Half of all 5–17 year olds (51%) had some kind of screen–based equipment in their bedrooms, with TVs (28%), computers (26%) and video game consoles (25%) all relatively common. The presence of screen-based equipment in bedrooms increased with age, with three–quarters (74%) of 15–17 year olds having a screen in their bedroom compared to 28% of 5–8 year olds.

Those children and young people who had at least one of these devices in their bedroom spent significantly more time in screen–based activities than those who did not have any screen–based equipment in their bedroom. For example, 15–17 year olds who had a screen-based item in their bedroom spent an extra two hours per week watching/playing screen–based entertainment compared with those who did not have any such item in their bedroom (22 compared to 20 hours per week).

Graph Image for Children aged 5-17 years - Male average minutes per day spent in sedentary screen-based activities, 2011-12(a)

Footnote(s): (a) Average over 7 days prior to interview.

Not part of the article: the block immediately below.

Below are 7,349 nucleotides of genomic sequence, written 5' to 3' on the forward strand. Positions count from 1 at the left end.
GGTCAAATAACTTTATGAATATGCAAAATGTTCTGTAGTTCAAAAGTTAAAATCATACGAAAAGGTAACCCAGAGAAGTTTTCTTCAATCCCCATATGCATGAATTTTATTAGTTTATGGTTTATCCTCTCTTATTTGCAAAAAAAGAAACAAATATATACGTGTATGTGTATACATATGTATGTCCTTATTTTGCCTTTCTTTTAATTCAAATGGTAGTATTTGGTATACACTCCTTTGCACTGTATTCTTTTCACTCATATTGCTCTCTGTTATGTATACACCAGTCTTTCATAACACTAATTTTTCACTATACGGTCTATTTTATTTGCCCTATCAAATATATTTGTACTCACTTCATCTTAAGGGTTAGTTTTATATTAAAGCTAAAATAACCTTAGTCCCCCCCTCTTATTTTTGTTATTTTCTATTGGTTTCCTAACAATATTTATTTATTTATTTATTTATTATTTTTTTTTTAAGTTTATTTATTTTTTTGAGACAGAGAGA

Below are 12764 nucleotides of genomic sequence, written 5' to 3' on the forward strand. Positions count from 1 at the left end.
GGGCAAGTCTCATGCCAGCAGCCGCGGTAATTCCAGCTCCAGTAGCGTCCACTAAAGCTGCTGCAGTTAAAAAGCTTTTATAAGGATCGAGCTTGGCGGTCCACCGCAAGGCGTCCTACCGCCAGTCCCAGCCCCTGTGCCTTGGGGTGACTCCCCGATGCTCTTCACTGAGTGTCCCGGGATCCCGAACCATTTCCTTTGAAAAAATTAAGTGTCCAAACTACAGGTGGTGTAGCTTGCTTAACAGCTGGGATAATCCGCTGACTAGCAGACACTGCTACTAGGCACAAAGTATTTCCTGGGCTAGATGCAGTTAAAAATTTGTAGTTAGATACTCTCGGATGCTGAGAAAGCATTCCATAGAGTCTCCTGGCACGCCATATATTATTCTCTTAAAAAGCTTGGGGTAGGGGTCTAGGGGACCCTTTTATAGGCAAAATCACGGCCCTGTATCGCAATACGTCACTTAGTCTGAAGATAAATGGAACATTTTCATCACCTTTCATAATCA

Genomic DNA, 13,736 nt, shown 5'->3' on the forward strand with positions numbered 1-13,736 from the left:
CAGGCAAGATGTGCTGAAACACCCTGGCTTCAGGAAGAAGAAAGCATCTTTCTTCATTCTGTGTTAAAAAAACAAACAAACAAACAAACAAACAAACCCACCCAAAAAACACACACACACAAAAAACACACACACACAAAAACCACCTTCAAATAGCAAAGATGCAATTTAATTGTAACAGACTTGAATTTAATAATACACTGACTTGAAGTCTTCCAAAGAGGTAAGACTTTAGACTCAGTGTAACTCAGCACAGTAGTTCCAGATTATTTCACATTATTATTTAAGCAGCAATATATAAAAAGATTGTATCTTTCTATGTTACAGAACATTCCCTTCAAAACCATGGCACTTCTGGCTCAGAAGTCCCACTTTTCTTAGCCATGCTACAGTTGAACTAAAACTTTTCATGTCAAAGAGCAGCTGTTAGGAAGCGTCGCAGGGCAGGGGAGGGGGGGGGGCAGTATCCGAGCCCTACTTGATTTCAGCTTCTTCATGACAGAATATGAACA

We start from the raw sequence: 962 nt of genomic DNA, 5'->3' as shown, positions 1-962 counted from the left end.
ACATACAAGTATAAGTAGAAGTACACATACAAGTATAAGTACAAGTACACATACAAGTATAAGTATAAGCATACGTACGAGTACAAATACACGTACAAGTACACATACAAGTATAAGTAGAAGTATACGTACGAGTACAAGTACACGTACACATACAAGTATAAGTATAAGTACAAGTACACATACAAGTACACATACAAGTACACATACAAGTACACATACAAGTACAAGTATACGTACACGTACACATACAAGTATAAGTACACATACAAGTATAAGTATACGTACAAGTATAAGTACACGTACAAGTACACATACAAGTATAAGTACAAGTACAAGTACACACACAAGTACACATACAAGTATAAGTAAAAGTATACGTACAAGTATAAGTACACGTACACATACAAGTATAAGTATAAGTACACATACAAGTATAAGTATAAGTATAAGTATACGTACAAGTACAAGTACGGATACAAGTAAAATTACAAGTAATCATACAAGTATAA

Source(s): Australian Health Survey: Physical Activity

Graph Image for Children 5-17 years - Female average minutes per day spent in sedentary screen-based activities(a), 2011-12

Footnote(s): (a) Average over 7 days prior to interview

Source(s): Australian Health Survey: Physical Activity

Endnote(s):

1 Bauman A, Bellew B, Vita P, Brown W, Owen N 2002. Getting Australia active: towards better practice for the promotion of physical activity, National Public Health Partnership, Melbourne, Australia.
2 Ainsworth AE, Haskell WL, Whitt MC, et al. 2000. "Compendium of physical activities: an update of activity codes and MET intensities." Medicine and science in sports and exercise 32.9; SUPP/1: S498-S504.